Addictive Hollywood socialite lifestyle proves a slippery slope

    Ah, Hollywood — the coveted world of stardom filled with illustrious lights and excessive amounts of money and fame. Jay-Z calls it “the most addicting drug in the world,” and many celebrities are inhaling as much of it as they can. But it seems as though today they’re starting to feel the effects of this intoxicating drug — and the consequences are tremendous.

    p. Celebrities are drunk on daytime television, fighting with other celebrities over Scientology and still finding time to party and procreate, all while sniffing some pure white — creating your typical, soap-opera/reality TV show complete with heightened drama.

    p. For some time now, Hollywood has taken over facets of American culture and society, perpetuating stereotypes and flashing lavish, unattainable objects in the homes of the American people. It changes kid stars into lying drug-addicts, pop princesses into irresponsible mothers (you know who I’m talking about) and comedians into suicidal, globe-trekking fugitives, running away to find clarity (a la Owen Wilson and Dave Chappelle).

    p. With aid from the media, Hollywood triggers the production of plastic faces and Barbie-sized images for many young women, leading to problems of self-esteem and other insecurities. Nicole Richie is so skinny she could be used as one of those poles for vaulting in the Olympic Games. There are a few exceptions to this artificial system, with the likes of Queen Latifah and Catherine Zeta-Jones, who focus less on body image and paparazzi flashes and more on doing their job and creating positive images for themselves and young people who aspire to be them. This, however, is not the norm.

    p. One can see the cracks and imperfections of this once-perfect system. Blinding fame can mislead and cause one to become unrecognizable to others. When I see Lindsay Lohan or James Brown’s mug shots plastered on TV, they look dumbfounded — as if they were unaware that injuries would ensue from their entertaining debacles.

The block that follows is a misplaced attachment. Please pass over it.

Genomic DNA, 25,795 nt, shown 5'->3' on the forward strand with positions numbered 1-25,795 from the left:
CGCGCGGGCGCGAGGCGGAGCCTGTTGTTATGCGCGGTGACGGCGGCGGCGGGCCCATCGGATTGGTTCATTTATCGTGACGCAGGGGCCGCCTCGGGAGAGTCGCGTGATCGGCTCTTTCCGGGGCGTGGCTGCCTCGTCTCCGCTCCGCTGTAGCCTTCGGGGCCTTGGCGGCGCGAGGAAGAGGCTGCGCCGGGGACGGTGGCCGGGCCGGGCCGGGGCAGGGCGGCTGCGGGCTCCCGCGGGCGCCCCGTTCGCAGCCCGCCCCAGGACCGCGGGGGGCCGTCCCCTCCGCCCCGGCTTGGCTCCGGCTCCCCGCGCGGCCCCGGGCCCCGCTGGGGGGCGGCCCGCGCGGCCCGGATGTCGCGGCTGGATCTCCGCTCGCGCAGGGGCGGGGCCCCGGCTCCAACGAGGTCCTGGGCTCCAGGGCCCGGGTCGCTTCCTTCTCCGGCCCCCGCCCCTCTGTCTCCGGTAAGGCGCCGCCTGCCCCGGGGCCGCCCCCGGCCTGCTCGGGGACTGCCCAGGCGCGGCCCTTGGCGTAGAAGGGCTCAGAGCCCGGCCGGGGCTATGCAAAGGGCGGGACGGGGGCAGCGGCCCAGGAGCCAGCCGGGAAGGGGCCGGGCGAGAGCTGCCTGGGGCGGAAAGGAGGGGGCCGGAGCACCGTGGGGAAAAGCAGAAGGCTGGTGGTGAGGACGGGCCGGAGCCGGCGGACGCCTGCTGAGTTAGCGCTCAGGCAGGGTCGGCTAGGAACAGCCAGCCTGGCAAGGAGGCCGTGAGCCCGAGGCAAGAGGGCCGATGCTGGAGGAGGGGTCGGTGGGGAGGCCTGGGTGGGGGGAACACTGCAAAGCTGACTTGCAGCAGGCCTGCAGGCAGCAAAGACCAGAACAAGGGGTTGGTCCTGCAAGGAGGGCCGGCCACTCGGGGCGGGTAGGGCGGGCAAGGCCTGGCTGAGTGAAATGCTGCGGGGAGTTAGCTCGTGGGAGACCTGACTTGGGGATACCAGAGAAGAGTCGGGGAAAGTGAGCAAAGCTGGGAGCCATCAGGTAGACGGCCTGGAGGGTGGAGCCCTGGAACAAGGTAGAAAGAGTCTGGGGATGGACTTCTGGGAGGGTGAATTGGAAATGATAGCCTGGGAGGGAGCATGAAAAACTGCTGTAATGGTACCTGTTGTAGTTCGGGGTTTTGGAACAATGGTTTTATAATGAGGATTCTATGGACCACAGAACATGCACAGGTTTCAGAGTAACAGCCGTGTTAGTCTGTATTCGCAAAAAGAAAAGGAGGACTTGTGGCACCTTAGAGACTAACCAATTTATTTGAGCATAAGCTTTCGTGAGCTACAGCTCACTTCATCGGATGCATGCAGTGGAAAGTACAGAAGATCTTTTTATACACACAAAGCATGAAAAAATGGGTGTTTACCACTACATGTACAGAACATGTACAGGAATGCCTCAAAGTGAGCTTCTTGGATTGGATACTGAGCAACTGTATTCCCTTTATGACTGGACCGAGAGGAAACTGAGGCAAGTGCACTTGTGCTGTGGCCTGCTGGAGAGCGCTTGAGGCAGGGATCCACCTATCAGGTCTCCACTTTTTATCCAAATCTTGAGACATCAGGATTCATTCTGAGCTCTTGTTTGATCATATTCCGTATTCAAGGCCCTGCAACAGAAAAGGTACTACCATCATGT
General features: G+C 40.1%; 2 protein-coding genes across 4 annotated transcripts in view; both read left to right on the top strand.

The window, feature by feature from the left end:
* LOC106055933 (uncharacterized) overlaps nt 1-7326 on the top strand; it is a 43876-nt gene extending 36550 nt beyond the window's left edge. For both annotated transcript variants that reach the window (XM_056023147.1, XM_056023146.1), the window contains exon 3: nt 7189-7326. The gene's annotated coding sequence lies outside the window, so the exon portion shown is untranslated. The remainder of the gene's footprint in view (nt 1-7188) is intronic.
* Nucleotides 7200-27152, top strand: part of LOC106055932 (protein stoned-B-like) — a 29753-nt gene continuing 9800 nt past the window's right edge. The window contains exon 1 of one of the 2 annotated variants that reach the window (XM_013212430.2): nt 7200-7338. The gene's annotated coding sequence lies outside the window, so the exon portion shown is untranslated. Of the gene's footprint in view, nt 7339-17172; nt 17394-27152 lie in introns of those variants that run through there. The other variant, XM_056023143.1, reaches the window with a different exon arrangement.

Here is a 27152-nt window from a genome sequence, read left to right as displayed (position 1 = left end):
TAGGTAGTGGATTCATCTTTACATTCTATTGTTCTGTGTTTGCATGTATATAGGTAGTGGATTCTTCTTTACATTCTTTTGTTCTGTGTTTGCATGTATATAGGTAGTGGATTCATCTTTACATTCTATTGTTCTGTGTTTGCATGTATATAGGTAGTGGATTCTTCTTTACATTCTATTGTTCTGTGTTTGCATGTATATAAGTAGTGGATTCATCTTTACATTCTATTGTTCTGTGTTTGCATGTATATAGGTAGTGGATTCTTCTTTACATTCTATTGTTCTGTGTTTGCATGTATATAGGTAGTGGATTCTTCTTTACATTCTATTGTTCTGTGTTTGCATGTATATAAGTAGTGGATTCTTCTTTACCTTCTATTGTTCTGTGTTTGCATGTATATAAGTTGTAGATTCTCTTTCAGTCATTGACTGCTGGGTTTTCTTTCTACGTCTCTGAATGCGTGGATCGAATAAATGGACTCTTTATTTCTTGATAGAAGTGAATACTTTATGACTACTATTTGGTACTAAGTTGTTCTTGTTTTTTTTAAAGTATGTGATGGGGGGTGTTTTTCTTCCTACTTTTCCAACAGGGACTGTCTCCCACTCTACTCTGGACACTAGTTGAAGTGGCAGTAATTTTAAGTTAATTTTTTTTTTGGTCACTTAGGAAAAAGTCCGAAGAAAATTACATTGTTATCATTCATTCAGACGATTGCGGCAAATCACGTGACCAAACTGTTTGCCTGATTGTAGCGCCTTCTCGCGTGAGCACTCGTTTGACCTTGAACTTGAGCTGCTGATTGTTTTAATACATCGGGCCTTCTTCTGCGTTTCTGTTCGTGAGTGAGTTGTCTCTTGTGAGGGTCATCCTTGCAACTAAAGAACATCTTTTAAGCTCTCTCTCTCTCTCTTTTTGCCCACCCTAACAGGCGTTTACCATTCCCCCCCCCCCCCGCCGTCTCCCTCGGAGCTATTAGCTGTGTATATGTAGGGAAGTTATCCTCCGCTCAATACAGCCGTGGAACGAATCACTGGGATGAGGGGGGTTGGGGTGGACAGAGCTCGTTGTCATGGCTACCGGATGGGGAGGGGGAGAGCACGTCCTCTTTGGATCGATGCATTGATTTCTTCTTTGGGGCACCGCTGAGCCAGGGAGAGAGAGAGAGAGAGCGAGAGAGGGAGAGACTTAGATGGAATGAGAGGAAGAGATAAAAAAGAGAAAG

p. Don’t get me wrong, the degredation of society is not entirely the fault of Hollywood —people are not infallible, and once you sign your name on the dotted line, you are automatically a product waiting to be sold to the masses. Celerities must take the responsibility and the hard blows that come with it. The problem lies in the fact that most celebrities would rather hide behind Louis Vuitton shades, expensive couture and globs of make-up while becoming overpowered by the deceptive silver screen.

    p. But while Hollywood might cushion its celebrities’ falls with a hefty number of “get out of jail free” cards and exclusive interviews with Oprah, it won’t be holding their hands when they rush to rehab facilities, take five-day breaks to “rejuvenate” themselves from fatigue or when their spouse leaves them for another celebrity. It just rears its ugly head and takes a few snapshots of their slow-motion wrecks.

    p. I pity celebrities in a way, but then I remember that they make millions of dollars a year and then lash out at the system. Instead of sorrow for them I will simply leave a suggestion for the young celebrities who flash their veneers and their aesthetically pleasing bodies: Hollywood is not for the faint of heart, so proceed at your own risk.

    p. __Genice Phillips is a junior at the College. While she is disgusted by much of today’s socialite scum, she — like all of us — finds secret pleasure in reading Hollywood Gossip.__


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